5 Messaging Mistakes to Avoid

5 Messaging Mistakes to Avoid

Your organization can only make an impact when people connect with your story. All too often nonprofits are missing out on opportunities to truly engage with donors, volunteers and other supporters because of these common messaging mistakes.

 

Not speaking to your audience

It is important to position your messaging from an external focus of “What does our audience care about?” opposed to the internal focus of “What do we want them to know.” When you write for your audience, you are able to provide valuable content they care about and connect with them on a personal level. And when you use benefit statements that explain how your organization directly serves your audiences needs, concerns and interests, it will not only engage them but will help drive them to take action because they see a clear benefit.

 

Not communicating the big picture

It”s easy to get so wrapped up in talking about your individual programs that you can forget to step back and explain the bigger picture. Make sure you are thinking in levels of communication and starting with an explanation of your organization, mission and impact as a whole before you jump into explaining your programs.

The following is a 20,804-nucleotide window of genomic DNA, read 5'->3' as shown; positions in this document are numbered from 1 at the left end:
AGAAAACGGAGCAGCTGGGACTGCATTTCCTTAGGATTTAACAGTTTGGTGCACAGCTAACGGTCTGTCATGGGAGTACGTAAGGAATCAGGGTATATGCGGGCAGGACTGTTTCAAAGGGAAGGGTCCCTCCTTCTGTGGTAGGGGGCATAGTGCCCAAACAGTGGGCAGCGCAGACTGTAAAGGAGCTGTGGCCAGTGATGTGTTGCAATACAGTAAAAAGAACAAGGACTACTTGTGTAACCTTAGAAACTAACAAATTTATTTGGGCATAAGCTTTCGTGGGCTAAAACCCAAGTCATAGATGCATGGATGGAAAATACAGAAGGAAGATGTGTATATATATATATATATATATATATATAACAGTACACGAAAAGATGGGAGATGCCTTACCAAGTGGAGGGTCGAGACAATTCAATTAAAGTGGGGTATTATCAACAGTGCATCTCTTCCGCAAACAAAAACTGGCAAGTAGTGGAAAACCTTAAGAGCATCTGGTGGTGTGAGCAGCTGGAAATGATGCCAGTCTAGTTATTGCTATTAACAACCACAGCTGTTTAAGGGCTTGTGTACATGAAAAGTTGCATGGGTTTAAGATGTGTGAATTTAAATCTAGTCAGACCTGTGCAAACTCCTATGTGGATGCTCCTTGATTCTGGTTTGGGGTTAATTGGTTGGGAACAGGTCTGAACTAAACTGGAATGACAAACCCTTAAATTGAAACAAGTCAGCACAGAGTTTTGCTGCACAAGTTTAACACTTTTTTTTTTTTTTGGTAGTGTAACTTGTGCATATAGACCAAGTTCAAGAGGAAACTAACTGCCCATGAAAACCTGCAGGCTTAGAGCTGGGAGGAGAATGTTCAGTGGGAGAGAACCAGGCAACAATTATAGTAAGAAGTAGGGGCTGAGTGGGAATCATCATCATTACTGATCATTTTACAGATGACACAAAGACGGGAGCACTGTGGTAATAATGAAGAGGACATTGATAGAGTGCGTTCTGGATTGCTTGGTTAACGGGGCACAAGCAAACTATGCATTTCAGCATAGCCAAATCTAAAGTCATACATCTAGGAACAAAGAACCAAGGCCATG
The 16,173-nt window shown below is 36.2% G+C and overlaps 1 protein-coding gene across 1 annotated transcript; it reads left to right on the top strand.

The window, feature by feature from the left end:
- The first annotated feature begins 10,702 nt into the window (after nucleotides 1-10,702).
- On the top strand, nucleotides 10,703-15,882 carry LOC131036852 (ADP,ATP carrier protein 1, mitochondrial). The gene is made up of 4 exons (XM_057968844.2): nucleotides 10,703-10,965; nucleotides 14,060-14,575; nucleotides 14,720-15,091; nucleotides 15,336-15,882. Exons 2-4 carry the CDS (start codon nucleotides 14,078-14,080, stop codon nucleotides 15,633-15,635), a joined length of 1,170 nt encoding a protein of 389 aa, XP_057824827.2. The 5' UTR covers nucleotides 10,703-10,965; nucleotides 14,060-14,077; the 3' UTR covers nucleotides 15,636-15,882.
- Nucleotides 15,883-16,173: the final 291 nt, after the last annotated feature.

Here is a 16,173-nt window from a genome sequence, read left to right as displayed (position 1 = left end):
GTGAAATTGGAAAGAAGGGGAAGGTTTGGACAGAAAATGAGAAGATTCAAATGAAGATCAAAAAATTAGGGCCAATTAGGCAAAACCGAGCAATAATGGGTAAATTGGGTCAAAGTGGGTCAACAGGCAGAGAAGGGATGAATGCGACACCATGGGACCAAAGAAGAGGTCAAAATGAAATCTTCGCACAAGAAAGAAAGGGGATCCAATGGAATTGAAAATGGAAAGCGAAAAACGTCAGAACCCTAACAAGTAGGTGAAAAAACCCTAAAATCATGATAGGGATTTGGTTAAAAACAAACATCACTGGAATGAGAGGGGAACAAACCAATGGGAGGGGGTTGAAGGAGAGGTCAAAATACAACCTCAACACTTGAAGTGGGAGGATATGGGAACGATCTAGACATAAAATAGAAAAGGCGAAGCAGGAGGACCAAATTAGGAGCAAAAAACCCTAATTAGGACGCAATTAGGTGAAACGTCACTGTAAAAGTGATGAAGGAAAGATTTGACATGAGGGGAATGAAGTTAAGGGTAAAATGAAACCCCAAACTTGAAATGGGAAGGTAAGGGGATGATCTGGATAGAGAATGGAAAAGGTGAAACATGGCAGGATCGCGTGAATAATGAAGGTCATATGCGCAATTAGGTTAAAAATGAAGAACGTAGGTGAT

Trying to say too much at one time

When you try to accomplish everything with one communication piece, you will likely achieve nothing. Your audience is either overwhelmed with the amount of content and won”t read anything, or too many calls to action cause confusion and they end up doing nothing. The most successful pieces have specific goals and tailored messages for a single audience with a clear call to action.

 

Overpromising messaging

While it might be tempting to stretch the truth a bit when talking to donors about your impact, don”t do it. Trust and transparency of the nonprofit are two of the most important factors when it comes to a donor”s decision to give to an organization. When you use lofty, overpromising messaging it makes it hard for you to meet your audience”s expectations and will ultimately hurt your organization.

 

Inconsistent messaging

It”s an old marketing adage, but it”s true, your audiences need to hear your message seven times before it can make an impact. If your messaging keeps changing, you”ll never gain the recognition and support you need. So make sure your message is consistent from your website all the way through to how your staff and board is talking about your organization.

 
Do you need help with your messaging? Contact us today and let”s start the conversation about how we can make your messaging work for your organization.

 

Jami Fassett

Jami Fassett

I am a brand strategist passionate about using my time, talent and 12 years of experience to help people and communities. That is why I started Up and Up Creative, to help nonprofits use the power of branding to reach more people, raise more money and do more good.

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